Should you Hire an Attorney or go pro se?
Before you hire an attorney, whether to represent you or to consult with as a pro se litigant, work Lawsuit Analyzer© so you understand what lies ahead and whether it makes sense to add another potentially expensive and complex element to your dispute — an attorney.
When Should You Hire an Attorney to Represent You?
Although this website focuses on handling your legal dispute pro se or with limited attorney involvement, the following situations may warrant representation by an attorney:
- When your dispute will have to be tried in the Upper Civil Courts (civil cases above Small Claims limits)
- When you do not feel sufficiently competent to represent yourself
- When an attorney fee provision entitles you to reimbursement of your attorney fees if you prevail
- When your case value warrants legal representation
The Upper Civil Courts (Superior Court or Circuit Court) is your Forum
Given the complexities of the Upper Civil Courts (as distinguished from Small Claims or Mediation and Arbitration), you will most likely choose to be represented by counsel – whether you are a Plaintiff or Defendant. On this website we use a metaphor of the House of Horrors for the Upper Civil Courts to emphasize this point.
Upper Civil Court = House of Horrors
Whether you are the initiating or responding party, the Upper Civil Courts mandate legal rules and practices that are best tackled by an attorney. Both a Complaint and Answer to Complaint must conform to a full array of legal checklists.
Once you get past this Pleading stage (you plead your case), the Discovery stage which we refer to as the Litigation Frenzy gobbles you up. These requirements are so complex that even trained attorneys are challenged by them.
While the courts have begun to cater to pro se litigants, especially since the Coronavirus pandemic when court was out of session, the challenges of the House of Horrors are so intense that you should do everything you can to detour into Alternative Dispute Resolution or Small Claims Court.
If you Do Not Feel Comfortable Acting Pro Se
Always consider hiring an attorney to represent you when you don’t feel comfortable representing yourself. Most people would never consider self-representation while others are able to step into this role with ease, after considerable research, of course.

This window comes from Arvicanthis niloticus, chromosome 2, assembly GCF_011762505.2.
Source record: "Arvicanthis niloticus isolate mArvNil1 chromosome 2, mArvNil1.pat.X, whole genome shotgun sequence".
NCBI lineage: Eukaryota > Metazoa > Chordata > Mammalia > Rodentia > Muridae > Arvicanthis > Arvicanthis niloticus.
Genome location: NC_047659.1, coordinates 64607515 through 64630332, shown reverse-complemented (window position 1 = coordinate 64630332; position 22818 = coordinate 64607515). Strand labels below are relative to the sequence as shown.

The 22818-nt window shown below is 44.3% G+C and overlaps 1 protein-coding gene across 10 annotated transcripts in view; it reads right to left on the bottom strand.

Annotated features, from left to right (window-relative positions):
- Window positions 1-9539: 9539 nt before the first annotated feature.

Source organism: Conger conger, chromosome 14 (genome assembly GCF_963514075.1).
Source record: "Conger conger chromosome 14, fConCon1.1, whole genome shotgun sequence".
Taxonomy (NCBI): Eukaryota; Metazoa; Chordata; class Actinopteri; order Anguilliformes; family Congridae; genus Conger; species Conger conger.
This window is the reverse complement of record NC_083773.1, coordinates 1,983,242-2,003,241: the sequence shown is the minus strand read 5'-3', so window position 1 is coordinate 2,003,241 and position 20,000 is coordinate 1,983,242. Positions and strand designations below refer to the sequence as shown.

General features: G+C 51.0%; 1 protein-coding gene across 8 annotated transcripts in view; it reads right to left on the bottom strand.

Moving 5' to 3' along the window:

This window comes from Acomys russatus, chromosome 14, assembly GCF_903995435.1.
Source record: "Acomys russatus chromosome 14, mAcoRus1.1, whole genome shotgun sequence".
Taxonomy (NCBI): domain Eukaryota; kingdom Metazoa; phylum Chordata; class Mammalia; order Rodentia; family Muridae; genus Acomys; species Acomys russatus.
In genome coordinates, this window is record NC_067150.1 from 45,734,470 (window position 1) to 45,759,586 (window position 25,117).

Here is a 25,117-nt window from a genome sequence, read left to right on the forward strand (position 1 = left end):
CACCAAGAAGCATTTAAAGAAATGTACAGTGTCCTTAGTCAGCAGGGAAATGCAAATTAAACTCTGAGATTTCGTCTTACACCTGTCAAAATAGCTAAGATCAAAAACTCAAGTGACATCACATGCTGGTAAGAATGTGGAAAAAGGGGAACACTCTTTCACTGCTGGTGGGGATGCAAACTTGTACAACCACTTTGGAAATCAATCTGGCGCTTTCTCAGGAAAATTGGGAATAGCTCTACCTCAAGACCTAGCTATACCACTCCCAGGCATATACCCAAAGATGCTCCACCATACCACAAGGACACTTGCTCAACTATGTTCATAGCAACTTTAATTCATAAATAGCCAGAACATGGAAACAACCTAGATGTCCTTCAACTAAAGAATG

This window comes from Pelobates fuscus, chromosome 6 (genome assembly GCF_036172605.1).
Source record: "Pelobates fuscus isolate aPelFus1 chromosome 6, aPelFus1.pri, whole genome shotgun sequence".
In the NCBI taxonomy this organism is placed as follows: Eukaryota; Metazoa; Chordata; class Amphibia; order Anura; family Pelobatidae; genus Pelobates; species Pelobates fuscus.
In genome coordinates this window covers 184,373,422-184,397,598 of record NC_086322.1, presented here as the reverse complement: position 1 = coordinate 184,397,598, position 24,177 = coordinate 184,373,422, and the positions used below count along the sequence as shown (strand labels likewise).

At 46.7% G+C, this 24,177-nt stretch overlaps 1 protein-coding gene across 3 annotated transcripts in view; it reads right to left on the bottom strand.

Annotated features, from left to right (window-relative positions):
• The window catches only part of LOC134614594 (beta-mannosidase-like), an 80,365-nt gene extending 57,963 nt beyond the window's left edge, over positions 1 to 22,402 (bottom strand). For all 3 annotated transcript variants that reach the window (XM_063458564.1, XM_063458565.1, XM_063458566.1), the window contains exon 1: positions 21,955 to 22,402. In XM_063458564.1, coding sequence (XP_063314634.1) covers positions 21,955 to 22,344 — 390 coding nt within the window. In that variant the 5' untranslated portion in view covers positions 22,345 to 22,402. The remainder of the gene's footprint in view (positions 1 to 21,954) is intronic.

Consider how much being represented by an attorney is going to cost and whether it is financially worth it if there is no Attorney Fee entitlement in your case. Don’t just sign an Engagement Agreement with an attorney without understanding how much this might cost you. See more about the different types of Attorney Retainer Agreements in the Hiring an Attorney Coach.
If You Have an Attorney Fee Provision
If you have a written agreement with your adversary stating the winning party in your dispute will receive an Attorney Fee Award, seriously consider hiring an attorney to handle your dispute. This assumes that you have performed a collectability assessment and determined that your opponent is likely to be able to financially respond to any judgment you may obtain.
🍪 Smart Cookie Tip: Even if your attorney fee provision says that only one party is entitled to fees, in many states this one-sided provision is held to apply to all contracting parties. So don’t let a one-sided provision scare you off. If you signed the contract, the fee provision probably applies to you, too.
Warning: Attorney Fee Provisions Can Work Against You
Always keep in mind that these provisions can be a double-edged sword. It all depends on who wins. If you thought paying attorney fees is expensive, wait until you must pay your opponent’s fees as well.
If you have a High Value Case
If your case value is sufficiently high you should also seriously consider hiring an attorney. Although the expense of retaining counsel will cut into your recovery, the expense may be well worth it with a case of high or reasonably high value.
If you determine that attorney representation is important, don’t just jump in and grab one. Have the Hiring an Attorney Coach Interview Checklist in hand. You are about to partner with someone who could make or break your case and your nest egg.
Attorney Retainer Agreements
When you find the right attorney, don’t just sign the Retainer Agreement they propose. There are many different ways to hire an attorney and pay them ranging from Contingent Fee, Pay by the Hour, a hybrid, and many others. Again, let the Hiring an Attorney Coach guide you to the best decision for you and your case.
When Should You Hire an Attorney to Assist You, not Represent You
One of the best uses of attorney services is to partner with them instead of having them represent you. Your attorney can guide you through the process with as much or as little participation as you need.
An attorney can:
- Evaluate your case
- Provide you with applicable law
- Prepare a Small Claims Claim
- Prepare Mediation or Arbitration Statements to summarize the facts and law
- Identify exhibits that support each and much more
You do the leg work; they do the desk work. This approach can give you the confidence to present your case clearly and briefly and limit the funds you will pay for an attorney.
A productive way to begin this partnership would be to work your case through Lawsuit Analyzer© and review your results with your attorney choice. This will give the two of you a professional basis to perform the job delegation between the two of you.
Interviewing Attorneys for Long Haul Litigation
Be sure to work the Lawsuit Analyzer© to determine whether it makes financial sense to hire an attorney for your case.
You might be interested in